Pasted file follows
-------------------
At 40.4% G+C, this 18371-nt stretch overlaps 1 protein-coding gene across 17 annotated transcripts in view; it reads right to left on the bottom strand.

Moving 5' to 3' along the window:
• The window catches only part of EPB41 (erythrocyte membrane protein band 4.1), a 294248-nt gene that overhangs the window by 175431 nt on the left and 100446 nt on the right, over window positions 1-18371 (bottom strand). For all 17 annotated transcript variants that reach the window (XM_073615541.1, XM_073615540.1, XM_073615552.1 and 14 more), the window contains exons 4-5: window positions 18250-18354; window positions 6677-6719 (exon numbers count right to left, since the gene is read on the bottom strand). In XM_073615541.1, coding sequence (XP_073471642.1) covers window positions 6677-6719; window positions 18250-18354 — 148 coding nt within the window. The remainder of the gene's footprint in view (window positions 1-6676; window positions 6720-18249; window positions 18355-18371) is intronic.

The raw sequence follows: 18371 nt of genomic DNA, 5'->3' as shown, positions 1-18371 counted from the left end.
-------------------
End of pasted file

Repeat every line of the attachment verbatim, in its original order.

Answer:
At 40.4% G+C, this 18371-nt stretch overlaps 1 protein-coding gene across 17 annotated transcripts in view; it reads right to left on the bottom strand.

Moving 5' to 3' along the window:
• The window catches only part of EPB41 (erythrocyte membrane protein band 4.1), a 294248-nt gene that overhangs the window by 175431 nt on the left and 100446 nt on the right, over window positions 1-18371 (bottom strand). For all 17 annotated transcript variants that reach the window (XM_073615541.1, XM_073615540.1, XM_073615552.1 and 14 more), the window contains exons 4-5: window positions 18250-18354; window positions 6677-6719 (exon numbers count right to left, since the gene is read on the bottom strand). In XM_073615541.1, coding sequence (XP_073471642.1) covers window positions 6677-6719; window positions 18250-18354 — 148 coding nt within the window. The remainder of the gene's footprint in view (window positions 1-6676; window positions 6720-18249; window positions 18355-18371) is intronic.

The raw sequence follows: 18371 nt of genomic DNA, 5'->3' as shown, positions 1-18371 counted from the left end.